Fat Frank Lampard will be pleased that those viral memes of his inflated face have stopped circulating, for now, as Chelsea’s visit to the river promised a derby day victory against Scott Parker’s depleted single point enthusiasts. Straying from Stamford Bridge, the Blues flaunted the local bragging rights, which they’ve held for some time now, and returned to the dog track, safe in the knowledge that their strikers are nearly as shite as ours.
The lodgers may have come out on top this time, as they always seemingly do, although SW6 still rightfully belongs to us and we won’t be demeaned or belittled, not after that performance. Ultimately for the Whites, the unbeaten run had to come to an end, and whilst it came at the hands of our residential rivals, we should be proud of what this club has accomplished in the last month or two, because improvements have arisen.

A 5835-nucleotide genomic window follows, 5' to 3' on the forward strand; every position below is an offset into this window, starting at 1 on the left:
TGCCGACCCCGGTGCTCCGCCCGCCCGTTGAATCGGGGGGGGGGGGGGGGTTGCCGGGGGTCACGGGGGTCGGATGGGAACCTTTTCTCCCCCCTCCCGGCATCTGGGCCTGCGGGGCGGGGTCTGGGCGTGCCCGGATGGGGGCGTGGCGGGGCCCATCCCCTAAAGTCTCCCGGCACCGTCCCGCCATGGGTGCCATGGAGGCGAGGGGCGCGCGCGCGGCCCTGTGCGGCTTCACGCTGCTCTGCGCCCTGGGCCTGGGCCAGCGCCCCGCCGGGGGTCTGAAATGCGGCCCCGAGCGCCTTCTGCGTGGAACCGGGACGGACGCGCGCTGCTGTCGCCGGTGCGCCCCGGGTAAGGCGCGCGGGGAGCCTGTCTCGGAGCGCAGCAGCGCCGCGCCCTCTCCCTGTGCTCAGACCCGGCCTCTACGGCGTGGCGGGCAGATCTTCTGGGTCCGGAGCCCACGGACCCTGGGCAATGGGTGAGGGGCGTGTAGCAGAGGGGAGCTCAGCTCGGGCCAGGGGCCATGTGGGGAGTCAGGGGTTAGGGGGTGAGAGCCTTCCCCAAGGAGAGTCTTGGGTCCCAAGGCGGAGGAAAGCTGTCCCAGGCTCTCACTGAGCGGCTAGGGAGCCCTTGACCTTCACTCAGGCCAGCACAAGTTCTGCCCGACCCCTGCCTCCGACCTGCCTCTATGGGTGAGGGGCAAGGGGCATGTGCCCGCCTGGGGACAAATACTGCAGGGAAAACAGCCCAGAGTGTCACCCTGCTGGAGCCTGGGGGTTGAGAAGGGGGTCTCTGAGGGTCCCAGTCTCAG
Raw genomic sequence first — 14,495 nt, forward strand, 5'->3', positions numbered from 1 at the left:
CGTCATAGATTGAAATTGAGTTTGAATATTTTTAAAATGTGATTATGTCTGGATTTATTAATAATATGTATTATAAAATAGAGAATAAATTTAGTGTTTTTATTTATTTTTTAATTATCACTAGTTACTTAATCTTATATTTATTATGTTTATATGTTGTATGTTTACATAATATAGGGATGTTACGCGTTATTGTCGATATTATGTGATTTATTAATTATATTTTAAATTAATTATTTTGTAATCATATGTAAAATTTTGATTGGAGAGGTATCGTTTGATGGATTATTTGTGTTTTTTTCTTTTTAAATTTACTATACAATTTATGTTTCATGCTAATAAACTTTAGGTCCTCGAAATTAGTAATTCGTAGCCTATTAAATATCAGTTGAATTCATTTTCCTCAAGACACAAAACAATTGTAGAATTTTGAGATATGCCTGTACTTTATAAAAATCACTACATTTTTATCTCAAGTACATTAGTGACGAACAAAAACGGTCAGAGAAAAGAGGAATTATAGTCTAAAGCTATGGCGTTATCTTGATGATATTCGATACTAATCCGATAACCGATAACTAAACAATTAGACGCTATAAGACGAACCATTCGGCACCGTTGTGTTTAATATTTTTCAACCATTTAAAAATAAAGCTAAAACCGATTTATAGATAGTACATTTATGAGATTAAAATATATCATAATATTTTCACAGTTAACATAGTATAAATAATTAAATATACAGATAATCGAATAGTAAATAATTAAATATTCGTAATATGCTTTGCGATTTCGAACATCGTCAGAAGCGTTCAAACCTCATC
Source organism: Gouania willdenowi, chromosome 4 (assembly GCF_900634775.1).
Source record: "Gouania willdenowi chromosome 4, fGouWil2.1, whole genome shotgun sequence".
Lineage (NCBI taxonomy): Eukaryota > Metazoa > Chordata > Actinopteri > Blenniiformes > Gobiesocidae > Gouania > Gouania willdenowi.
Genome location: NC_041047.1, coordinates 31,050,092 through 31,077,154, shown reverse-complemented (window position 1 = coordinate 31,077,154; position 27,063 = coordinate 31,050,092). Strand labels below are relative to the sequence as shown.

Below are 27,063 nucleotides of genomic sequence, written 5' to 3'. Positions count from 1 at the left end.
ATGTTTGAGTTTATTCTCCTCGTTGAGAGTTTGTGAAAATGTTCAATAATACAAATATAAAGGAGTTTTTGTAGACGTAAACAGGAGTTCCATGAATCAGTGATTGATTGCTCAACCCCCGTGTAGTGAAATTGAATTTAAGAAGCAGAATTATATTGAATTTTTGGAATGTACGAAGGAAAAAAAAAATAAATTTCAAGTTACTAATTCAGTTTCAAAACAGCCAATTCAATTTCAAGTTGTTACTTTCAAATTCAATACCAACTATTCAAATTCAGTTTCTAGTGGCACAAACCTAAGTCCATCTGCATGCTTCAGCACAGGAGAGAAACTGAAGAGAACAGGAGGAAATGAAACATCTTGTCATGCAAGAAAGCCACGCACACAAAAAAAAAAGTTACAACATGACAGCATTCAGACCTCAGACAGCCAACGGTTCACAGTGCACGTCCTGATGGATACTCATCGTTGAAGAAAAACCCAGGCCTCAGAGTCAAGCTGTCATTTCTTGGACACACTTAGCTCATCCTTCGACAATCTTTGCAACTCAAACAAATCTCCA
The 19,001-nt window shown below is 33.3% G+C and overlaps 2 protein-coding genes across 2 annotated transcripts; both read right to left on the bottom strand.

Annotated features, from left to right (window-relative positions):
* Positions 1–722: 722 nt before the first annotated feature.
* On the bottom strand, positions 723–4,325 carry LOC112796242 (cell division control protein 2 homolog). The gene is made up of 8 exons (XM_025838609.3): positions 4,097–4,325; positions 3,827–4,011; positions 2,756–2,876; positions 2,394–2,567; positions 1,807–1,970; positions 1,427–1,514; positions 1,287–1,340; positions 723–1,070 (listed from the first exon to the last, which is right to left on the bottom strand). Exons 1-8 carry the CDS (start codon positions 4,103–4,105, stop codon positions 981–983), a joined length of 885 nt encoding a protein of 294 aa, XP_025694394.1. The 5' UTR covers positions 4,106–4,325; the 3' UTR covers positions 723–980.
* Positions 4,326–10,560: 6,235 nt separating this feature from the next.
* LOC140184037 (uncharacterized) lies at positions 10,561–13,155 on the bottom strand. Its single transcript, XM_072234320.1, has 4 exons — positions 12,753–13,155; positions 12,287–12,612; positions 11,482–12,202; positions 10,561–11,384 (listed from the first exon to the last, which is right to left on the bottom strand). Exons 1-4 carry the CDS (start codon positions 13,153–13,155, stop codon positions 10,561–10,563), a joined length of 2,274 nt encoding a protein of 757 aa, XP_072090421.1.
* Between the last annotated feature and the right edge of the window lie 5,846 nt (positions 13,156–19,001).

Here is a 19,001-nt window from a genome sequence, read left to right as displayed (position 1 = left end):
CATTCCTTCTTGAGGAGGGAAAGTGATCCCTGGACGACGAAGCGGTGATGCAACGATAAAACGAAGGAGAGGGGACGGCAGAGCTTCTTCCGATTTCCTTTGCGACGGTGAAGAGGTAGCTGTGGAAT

We’ve learnt a great deal about our current crop of players, however the journey is nowhere near done with, so we’ll dust ourselves down, regroup as we always do, and look ahead to the battles we have before us. With a game in hand, there’s no reason to be disheartened, and we’ll move on with the same competitive intent and attitude.
Robinson’s Blood RushEmbed from Getty Images
Sigh, Antonee Robinson’s sudden rush of blood to the head muddled his self-control, deeply, although if you’re going to spoil a perfectly competitive game with a premature trip to the showers, you could have at least snapped a shinbone, so the victim’s theatrics actually meant something. Just before the break, as we well know, Robinson bombed into David Azpilicueta vicinity, strongly, and clipped the Spaniard’s shin pad with his trailing limb. Barrel rolling on the deck, excruciated by his amateur dramatics, “Dave” milked the contact and got the over-animated left-back dismissed, and I am not entirely sure why.